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WCC condemns violence in Nigeria

The World Council of Churches interim general secretary Rev. Prof. Dr Ioan Sauca condemned the violence in Nigeria in a statement on 22 October and offered condolences to those who have lost loved ones.

Young Africans are eager to grapple with challenges

Young African clergy, theologians and laypersons are eager to engage with the challenging issues facing their continent and the world. This became clear in a recent essay competition for authors below 35 years by the World Council of Churches (WCC) in partnership with the All Africa Conference of Churches (AACC).

Regional forum in Nigeria centers on banning nuclear weapons

The International Campaign to Abolish Nuclear Weapons, together with its campaigners in West Africa, held a regional forum for members of the Economic Community of West African States as well as civil society organisations in Abuja, Nigeira from15-16 August.

Church of the Lord in Nigeria called women to pastoral work from its founding

The primate of The Church of the Lord, Aladura, Worldwide, an African initiated church founded in 1925 talks with pride about how the founder had a calling from God to have women serving with men in pastoral work. Primate Rev. Dr Rufus Okikiolaolu Ositelu, metropolitan archbishop of the church visited Geneva and the WCC on 29-30 January.

In Nigeria, Thursdays in Black is flourishing

Rev. Ikechukwu Anaga remembers when people didn’t know about “Thursdays in Black,” the global movement resisting attitudes and practices that permit rape and violence. But his community of Aba, in Abia State, Nigeria, was seeing firsthand an increase in gender-based violence and rape. When Anaga helped others in his community make a firm decision to do something about it, the zeal and passion for Thursdays in Black rose.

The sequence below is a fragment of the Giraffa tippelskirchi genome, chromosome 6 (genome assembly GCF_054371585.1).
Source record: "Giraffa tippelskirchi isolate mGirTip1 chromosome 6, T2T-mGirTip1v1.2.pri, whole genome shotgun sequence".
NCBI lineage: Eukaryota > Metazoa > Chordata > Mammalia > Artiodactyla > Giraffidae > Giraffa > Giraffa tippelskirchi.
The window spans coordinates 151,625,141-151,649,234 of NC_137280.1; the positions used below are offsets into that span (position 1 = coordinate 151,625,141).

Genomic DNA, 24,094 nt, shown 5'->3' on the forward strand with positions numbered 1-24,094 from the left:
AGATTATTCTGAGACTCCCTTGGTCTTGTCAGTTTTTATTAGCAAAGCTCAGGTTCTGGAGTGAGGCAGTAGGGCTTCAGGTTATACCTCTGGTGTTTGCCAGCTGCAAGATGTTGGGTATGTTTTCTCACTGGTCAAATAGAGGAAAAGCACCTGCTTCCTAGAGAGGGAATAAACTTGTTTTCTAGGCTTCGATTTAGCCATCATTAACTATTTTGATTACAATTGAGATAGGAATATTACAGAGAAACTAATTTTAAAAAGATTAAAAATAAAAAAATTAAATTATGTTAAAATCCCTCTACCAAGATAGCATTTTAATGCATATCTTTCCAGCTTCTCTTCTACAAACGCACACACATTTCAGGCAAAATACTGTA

Walking together against hatred and violence

When more than 100 religious leaders and other actors from around the world gathered at the UN in Vienna in mid-February, it was a manifestation of unity between religious and non-religious organizations, and a genuine commitment to cooperate in dealing with hate speech and incitement to violence that could lead to atrocity crimes.

African churches commit to working for the elimination of statelessness

“Statelessness renders people’s vulnerability to abuse and to denial of their rights invisible to national authorities. In this sense the right to a nationality is a threshold issue for access to protection of all other human rights - almost a 'right to have rights'”, said Peter Prove, director of the World Council of Churches (WCC) Commission of the Churches on International Affairs (CCIA), following a regional training workshop on birth registration and gender discriminatory nationality laws in Africa, organized by the WCC in Addis Ababa, Ethiopia, 11–13 May.